3rd District candidates introduce themselves
GSPI Managing Editor
The four Democrats and six Republicans vying for the 3rd Congressional District seat lined up Saturday to show their stuff to a demanding crowd ” members of Club 20, the leading Western Slope political group.
In 45 minutes of intense talk, they introduced themselves and answered five questions focused on energy policy, the war on terrorism, economic revitalization, public lands management and the rising costs of health care.
Their comments gave the audience a sense of how well-informed each candidate is, how quickly they think on their feet and the range of their political agendas.
The 3rd District includes most of the Western Slope, the San Luis Valley and Pueblo County, and is currently represented by Scott McInnis, R-Grand Junction.
The candidates are Republicans Dan Corsentino of Pueblo, Delina DiSanto and Doug Sitter of Durango, Gregg Rippy of Glenwood Springs, and Matt Smith and Greg Walcher of Grand Junction, and Democrats Randy Fricke of Basalt, Anthony Martinez of Pueblo, John Salazar of Alamosa and Jim Spehar of Grand Junction.
Over the coming days, the Post Independent will publish stories on the 10 candidates’ answers to the five questions. This story focuses on how the candidates introduced themselves and the key issues they care about.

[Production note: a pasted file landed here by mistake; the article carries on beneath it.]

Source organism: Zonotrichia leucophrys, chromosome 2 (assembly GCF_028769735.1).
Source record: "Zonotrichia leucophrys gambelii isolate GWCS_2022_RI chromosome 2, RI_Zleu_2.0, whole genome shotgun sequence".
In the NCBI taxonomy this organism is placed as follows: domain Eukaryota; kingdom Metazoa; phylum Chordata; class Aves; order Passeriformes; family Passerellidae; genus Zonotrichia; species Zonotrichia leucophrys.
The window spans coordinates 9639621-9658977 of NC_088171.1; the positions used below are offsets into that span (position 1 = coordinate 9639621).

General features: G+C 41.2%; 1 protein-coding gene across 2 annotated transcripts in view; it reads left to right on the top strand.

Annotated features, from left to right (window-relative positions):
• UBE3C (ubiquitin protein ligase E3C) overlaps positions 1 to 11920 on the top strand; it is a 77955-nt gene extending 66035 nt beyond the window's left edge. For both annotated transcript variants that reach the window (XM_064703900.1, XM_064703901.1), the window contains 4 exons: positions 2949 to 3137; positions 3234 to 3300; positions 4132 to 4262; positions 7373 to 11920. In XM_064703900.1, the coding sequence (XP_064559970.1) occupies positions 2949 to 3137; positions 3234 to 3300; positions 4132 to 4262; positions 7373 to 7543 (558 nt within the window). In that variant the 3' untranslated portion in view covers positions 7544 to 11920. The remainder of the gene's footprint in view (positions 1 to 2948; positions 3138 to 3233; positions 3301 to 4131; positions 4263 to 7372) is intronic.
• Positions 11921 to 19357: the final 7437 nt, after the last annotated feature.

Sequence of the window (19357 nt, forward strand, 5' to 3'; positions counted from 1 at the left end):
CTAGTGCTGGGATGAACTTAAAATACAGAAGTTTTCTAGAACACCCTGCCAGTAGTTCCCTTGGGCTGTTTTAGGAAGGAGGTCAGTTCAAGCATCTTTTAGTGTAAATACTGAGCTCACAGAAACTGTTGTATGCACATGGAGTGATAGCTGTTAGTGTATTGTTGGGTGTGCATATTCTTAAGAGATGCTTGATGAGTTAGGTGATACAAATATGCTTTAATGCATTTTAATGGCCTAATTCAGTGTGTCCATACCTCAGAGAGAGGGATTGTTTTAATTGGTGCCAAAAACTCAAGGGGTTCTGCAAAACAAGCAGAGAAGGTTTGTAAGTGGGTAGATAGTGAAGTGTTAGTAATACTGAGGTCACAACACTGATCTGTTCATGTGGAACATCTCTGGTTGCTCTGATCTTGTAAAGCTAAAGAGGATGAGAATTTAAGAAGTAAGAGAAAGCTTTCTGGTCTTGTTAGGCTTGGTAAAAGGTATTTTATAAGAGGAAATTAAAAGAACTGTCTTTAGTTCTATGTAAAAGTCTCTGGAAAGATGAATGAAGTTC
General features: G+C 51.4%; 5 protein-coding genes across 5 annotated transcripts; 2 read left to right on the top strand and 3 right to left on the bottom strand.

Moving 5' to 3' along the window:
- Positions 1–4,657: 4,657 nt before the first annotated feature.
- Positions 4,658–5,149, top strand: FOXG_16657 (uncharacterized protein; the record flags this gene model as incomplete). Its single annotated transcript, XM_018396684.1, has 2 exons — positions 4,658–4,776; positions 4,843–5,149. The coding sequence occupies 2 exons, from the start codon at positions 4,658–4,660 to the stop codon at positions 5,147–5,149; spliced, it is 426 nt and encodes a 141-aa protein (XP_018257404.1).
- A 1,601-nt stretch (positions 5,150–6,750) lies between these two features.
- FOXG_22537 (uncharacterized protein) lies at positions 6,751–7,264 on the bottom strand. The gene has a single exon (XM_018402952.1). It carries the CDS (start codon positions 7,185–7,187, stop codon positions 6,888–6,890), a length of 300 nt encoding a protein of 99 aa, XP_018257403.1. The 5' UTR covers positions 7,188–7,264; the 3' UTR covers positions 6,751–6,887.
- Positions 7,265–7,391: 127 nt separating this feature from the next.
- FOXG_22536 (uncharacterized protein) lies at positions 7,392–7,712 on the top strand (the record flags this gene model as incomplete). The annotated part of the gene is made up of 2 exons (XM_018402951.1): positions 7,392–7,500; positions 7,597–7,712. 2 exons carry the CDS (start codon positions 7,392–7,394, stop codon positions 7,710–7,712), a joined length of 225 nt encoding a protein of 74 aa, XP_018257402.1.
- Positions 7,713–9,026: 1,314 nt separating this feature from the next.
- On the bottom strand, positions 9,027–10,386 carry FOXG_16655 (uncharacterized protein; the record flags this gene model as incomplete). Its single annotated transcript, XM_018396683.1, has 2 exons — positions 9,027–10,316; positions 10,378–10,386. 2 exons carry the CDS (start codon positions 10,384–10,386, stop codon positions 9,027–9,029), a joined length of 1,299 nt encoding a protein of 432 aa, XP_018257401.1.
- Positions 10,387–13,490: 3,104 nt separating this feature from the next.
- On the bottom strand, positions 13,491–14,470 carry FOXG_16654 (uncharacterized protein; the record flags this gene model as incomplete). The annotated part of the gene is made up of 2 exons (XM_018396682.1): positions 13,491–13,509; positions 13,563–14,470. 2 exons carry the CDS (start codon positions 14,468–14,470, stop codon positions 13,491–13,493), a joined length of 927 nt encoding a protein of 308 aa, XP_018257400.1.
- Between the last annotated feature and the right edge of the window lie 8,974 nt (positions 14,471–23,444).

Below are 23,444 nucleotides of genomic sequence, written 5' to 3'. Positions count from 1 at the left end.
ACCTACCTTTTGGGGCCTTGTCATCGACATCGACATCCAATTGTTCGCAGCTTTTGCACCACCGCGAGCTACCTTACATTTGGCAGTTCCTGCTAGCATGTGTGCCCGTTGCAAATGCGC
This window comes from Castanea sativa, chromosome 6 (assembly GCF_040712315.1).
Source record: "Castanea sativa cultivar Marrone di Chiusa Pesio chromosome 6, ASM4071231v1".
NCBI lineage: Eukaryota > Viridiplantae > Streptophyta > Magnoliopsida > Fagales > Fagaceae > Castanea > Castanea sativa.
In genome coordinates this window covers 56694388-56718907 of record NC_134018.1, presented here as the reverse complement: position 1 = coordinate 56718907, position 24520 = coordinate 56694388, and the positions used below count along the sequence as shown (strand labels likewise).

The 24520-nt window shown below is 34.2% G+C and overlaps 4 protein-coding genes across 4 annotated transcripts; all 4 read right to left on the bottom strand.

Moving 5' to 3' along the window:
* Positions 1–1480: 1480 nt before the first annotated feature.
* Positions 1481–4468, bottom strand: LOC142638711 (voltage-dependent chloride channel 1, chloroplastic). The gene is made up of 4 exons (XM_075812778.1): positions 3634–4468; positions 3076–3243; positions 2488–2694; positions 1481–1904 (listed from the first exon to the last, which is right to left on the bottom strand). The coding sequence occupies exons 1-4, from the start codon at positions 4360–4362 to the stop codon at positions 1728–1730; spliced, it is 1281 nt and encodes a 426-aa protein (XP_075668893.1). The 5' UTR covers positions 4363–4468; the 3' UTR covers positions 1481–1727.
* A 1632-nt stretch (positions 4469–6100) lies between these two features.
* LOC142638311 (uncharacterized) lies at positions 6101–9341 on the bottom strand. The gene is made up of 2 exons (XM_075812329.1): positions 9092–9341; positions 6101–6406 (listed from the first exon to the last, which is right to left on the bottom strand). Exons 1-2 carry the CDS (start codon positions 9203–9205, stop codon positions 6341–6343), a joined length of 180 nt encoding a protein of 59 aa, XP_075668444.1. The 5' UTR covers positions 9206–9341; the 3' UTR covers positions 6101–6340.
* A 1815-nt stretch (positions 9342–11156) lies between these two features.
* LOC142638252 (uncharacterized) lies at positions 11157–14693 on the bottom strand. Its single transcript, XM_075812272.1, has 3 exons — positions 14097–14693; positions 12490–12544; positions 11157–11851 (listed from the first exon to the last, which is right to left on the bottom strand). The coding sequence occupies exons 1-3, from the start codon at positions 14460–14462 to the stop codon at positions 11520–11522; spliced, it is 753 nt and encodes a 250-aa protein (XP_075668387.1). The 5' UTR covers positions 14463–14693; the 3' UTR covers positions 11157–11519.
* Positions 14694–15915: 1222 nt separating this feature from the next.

The Pueblo County sheriff for four terms, Corsentino’s top issues are homeland security, water and rural health care.
He believes the federal government should make sure it allocates enough money for homeland security efforts. He also called for a stronger intelligence network linking federal agencies with local law enforcement.
He called for more research on water supplies and use. “We have got to expand our base of knowledge on water,” he said.
Corsentino said he will also seek fairness in health care costs between rural residents and urban dwellers, who have access to more cost-competitive providers. “Inmates in my jail have better access to health care than the average working American.” he said.
The Durango resident and former oil and gas industry worker moved to Colorado from New Jersey in 1987. She calls herself “not your everyday politician,” and said she would be a “strong, dependable leader” who will stand up for the views of the 3rd District.
Di Santo said she has traveled the 29 counties of the district, listening to people talk about water, health care, Medicare, natural resources, gun rights, abortion, energy and many other issues.
“I’m not going to tell anyone their needs aren’t important. But I’m here for everyone. For all the constituents of the district, my priorities will be yours,” she said.
Sitter is a Durango lawyer who formerly worked for the National Wildlife Federation and a land conservation group in Africa.